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Old 03-31-21, 01:34 PM
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Probably worth investing in a small saddle bag that can carry a spare tube, two tire levers, and a CO2 pump/cartridge. Other nice to haves are a front light (if you ride in traffic) and maybe a bell (if that's your sort of thing).
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Old 03-31-21, 02:22 PM
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Originally Posted by mstateglfr View Post
- Inexpensive rear lights can work just as well as expensive ones. It just needs to be visible from a distance and not die on you often.

- Bottles are something that doesnt matter to some and matters a lot to others. I couldnt care less about the graphics or color, but all mine are Specialized with their MoFlo top because I am oddly particular about the top.
I agree. Specialized offers a few tops, but there is one I like better than the others. I don't recall what it is called, but I know it when I see it. Also, I have some cheap tail lights and some nice ones. I use whatever is charged at the time.


Originally Posted by mstateglfr View Post
- Just buy a cheap aluminum bottle cage.
Here, we disagree. The cheap aluminum ones do last forever, but they wear out bottles. The plastic or nylon ones are not much more expensive than aluminum ones and do not cause as much wear and tear on the bottles.

And I agree with the other suggestions about a saddle bag, spare tube and small flat repair kit.
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Old 03-31-21, 02:27 PM
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I like the little Bontrager Flares. They are fine for daytime riding needs and times you might get caught out late. For real night time riding, I'd get something else, but I don't ride at night often or intentionally, so I don't know what to say.

The more expensive models of the Bontrager Flares can even be controlled from your Garmin device and I'd guess Wahoo's and other devices too. Garmin makes a radar unit, Varia, that might make you feel more secure out on the open road. They aren't for congested traffic use though. They'll just confuse you for in town traffic. My son has one and sometimes I'll even connect to it and use it while he is riding with me. But if I get too far ahead or behind I loose the Ant+ connection.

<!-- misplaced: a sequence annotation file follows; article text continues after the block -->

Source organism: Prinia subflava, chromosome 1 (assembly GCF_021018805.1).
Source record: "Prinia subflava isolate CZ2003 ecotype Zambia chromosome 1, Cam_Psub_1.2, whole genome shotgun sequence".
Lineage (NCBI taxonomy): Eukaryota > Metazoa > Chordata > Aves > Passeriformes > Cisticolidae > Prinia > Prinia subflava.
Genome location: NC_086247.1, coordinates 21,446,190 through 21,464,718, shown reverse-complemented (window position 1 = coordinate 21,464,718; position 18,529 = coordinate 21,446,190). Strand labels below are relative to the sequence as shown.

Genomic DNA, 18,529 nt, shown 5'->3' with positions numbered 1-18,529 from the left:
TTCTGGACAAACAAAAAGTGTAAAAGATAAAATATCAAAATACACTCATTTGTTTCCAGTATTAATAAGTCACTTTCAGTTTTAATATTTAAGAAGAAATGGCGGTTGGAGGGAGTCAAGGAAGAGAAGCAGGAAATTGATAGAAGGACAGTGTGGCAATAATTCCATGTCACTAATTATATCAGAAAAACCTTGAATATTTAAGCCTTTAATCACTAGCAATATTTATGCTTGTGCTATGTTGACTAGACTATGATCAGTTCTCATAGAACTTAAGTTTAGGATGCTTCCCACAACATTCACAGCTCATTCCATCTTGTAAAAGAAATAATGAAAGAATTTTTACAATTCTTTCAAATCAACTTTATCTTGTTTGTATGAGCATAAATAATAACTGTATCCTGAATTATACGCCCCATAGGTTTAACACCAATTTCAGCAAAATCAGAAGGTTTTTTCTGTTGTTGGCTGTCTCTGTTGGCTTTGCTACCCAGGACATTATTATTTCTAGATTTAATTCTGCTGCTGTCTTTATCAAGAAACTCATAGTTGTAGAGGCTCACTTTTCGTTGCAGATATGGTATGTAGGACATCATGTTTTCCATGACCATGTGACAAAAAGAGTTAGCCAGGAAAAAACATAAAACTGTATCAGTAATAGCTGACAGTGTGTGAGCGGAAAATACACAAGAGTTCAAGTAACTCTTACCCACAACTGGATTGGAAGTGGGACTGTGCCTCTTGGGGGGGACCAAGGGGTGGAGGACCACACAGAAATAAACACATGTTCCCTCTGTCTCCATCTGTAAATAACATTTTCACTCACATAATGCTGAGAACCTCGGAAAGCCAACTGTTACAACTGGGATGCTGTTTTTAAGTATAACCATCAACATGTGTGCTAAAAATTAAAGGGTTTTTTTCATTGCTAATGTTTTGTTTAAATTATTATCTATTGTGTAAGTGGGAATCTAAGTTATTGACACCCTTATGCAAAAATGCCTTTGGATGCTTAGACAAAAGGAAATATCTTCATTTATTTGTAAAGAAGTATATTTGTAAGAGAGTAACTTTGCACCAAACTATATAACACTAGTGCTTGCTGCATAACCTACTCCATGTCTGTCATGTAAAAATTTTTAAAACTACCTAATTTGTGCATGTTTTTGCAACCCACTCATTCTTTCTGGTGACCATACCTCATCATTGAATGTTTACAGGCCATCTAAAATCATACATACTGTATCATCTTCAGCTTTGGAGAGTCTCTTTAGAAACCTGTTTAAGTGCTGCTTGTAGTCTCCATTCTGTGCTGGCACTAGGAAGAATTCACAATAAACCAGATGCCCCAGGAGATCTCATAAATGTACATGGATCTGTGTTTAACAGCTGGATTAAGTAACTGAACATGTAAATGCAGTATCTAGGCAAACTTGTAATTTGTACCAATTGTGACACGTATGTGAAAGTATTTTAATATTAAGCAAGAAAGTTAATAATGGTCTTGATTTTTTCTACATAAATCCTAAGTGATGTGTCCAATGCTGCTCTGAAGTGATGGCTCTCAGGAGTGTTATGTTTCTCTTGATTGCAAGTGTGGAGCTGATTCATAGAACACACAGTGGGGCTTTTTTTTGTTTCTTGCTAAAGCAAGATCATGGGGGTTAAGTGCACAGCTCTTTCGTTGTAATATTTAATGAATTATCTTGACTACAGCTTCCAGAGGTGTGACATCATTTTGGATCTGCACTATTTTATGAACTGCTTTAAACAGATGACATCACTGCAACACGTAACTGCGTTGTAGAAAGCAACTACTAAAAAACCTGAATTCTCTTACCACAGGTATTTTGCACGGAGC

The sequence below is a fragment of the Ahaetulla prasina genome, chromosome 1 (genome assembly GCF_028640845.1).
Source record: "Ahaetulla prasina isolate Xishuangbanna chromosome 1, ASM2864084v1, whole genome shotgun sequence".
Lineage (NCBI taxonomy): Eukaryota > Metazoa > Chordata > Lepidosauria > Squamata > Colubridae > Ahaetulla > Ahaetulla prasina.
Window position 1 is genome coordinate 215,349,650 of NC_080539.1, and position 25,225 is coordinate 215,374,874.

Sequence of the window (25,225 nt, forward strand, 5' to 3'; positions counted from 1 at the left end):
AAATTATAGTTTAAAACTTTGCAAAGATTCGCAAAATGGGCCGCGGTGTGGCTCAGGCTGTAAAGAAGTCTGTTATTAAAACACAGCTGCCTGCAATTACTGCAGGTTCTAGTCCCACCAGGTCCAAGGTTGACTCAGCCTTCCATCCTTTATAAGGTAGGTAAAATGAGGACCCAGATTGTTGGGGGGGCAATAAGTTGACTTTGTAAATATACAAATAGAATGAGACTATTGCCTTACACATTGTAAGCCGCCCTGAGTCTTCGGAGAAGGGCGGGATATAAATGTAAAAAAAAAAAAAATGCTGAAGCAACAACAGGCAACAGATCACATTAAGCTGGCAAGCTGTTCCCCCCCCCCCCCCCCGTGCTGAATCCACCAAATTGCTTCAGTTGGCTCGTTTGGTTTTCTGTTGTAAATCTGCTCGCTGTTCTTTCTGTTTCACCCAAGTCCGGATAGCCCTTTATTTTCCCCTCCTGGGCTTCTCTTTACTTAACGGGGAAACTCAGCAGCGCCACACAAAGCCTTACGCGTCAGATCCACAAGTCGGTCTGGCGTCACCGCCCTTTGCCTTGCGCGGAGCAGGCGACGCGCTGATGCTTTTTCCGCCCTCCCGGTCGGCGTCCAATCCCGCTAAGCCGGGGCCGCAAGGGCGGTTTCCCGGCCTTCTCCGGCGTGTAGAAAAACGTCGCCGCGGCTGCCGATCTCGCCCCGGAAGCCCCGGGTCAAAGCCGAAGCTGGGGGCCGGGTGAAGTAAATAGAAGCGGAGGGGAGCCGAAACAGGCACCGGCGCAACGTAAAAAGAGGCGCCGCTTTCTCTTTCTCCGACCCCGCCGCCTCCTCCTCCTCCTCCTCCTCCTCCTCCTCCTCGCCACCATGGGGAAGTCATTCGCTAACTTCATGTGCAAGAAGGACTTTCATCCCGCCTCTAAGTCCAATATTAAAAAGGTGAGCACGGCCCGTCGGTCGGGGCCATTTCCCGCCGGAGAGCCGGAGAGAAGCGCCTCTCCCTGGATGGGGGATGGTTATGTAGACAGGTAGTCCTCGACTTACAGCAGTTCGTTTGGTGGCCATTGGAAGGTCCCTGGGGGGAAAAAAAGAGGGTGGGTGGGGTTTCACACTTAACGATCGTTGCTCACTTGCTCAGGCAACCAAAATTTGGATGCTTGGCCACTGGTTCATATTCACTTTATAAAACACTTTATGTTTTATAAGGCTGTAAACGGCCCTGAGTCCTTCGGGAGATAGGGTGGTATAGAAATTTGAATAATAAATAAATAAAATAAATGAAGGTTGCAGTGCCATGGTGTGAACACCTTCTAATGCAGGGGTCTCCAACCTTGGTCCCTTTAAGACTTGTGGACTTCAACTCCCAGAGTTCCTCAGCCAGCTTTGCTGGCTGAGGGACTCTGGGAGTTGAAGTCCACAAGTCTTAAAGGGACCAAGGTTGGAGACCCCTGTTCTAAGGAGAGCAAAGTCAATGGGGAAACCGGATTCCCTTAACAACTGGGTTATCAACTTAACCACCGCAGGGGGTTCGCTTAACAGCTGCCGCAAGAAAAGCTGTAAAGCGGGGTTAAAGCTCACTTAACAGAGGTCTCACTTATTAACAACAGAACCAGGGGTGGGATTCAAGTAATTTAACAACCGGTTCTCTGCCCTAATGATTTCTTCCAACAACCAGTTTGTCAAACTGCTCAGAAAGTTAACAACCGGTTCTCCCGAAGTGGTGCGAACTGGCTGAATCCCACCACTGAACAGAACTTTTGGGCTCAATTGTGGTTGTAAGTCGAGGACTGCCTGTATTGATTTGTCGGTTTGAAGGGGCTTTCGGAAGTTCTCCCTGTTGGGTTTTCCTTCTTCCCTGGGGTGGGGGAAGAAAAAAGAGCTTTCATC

A small bag to go under my seat with tube, CO2 inflator a few hex keys, screwdriver and spare key for the house.

Cameras and power meter are in my future, but not immediate need. Though maybe for you they can be.

Water bottles and holders on the down tube and seat tube. Rear jersey pockets will hold more for the few times you might ride long enough to need them.
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Old 03-31-21, 02:28 PM
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A means of carrying water, a means of fixing a flat, a means of being seen in low light.
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Old 03-31-21, 02:42 PM
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Originally Posted by caloso View Post
A means of carrying water, a means of fixing a flat, a means of being seen in low light.
So succinct!
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Old 03-31-21, 03:09 PM
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Originally Posted by topflightpro View Post
I agree. Specialized offers a few tops, but there is one I like better than the others. I don't recall what it is called, but I know it when I see it.

.
Watergate? These are the self-sealing ones that open upon squirting.
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Old 03-31-21, 04:51 PM
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Bare minimum for me:
  • stuff to fix a flat and inflate
  • water/hydration. 2 full bottles for anything more than a short ride.
  • Take a look mirror
  • Lights. I think daytime visibility is critical so an annoyingly bright tail light and flashing headlight that have batteries that will last as long as you plan to be out.
  • Have some spare cash and a mask in case I have to stop somewhere.
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Old 03-31-21, 05:08 PM
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Things I always take on a ride: helmet. Things I always want to take on a ride: tube/pump/levers, rear light, wallet, mask, one bottle, cell phone. I won't ride without a helmet so I always put it on my head so I don't forget it. I've forgotten everything else on my list at least once.